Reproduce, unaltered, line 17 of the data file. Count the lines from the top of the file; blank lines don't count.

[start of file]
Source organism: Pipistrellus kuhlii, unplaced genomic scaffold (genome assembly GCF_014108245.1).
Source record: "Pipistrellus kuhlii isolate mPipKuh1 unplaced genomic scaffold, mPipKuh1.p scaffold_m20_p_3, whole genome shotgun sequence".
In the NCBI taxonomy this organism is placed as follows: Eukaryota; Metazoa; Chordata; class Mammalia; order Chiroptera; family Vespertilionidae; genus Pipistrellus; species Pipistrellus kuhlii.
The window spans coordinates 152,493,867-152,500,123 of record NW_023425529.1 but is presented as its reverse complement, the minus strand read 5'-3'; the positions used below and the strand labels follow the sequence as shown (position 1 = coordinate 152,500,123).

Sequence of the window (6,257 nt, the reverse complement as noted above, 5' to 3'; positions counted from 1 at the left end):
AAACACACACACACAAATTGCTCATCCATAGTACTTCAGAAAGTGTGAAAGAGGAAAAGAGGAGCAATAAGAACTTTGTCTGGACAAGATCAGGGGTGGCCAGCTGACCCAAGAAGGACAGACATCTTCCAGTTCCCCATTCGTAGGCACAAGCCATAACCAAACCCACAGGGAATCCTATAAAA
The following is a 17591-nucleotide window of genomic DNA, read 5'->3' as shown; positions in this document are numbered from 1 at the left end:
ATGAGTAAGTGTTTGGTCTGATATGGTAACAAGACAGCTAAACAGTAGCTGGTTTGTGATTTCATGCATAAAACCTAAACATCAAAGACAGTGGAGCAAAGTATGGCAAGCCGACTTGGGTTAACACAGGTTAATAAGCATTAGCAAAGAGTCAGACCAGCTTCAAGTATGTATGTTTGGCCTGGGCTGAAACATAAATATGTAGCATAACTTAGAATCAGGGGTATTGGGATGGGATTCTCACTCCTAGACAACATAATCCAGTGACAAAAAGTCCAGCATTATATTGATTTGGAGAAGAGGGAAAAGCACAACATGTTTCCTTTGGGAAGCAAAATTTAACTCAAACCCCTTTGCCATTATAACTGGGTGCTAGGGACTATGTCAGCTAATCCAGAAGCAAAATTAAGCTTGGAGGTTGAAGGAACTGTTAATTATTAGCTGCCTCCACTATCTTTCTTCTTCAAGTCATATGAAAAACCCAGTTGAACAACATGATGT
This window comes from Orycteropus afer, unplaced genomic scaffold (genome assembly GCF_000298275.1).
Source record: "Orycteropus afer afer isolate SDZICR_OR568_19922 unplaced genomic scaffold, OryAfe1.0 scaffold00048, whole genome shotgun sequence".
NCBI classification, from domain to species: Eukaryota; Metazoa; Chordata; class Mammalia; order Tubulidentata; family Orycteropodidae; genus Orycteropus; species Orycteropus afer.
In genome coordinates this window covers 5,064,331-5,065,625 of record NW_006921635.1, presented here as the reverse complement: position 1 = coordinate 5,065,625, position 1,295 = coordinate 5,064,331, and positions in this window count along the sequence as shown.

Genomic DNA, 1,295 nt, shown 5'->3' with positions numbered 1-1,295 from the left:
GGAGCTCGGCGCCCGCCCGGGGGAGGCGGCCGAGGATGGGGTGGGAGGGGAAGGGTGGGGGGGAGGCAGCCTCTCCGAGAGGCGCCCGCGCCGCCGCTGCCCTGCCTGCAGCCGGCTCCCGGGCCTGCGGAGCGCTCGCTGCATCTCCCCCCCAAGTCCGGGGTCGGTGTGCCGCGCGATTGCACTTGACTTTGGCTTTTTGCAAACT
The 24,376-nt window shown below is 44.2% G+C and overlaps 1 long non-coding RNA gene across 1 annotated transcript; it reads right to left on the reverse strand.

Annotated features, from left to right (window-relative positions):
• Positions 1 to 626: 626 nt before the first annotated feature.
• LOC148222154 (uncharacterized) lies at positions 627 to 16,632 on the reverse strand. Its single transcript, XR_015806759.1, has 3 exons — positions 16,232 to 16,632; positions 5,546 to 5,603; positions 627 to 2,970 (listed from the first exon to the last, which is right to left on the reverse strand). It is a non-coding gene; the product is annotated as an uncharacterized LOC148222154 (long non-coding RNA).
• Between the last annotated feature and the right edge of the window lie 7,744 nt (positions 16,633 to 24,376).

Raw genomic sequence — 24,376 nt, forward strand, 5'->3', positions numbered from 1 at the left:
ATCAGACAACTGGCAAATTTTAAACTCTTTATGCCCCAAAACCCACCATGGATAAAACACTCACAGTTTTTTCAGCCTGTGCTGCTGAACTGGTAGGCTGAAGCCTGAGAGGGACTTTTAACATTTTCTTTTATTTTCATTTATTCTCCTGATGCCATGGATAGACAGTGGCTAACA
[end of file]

• Positions 1 to 626: 626 nt before the first annotated feature.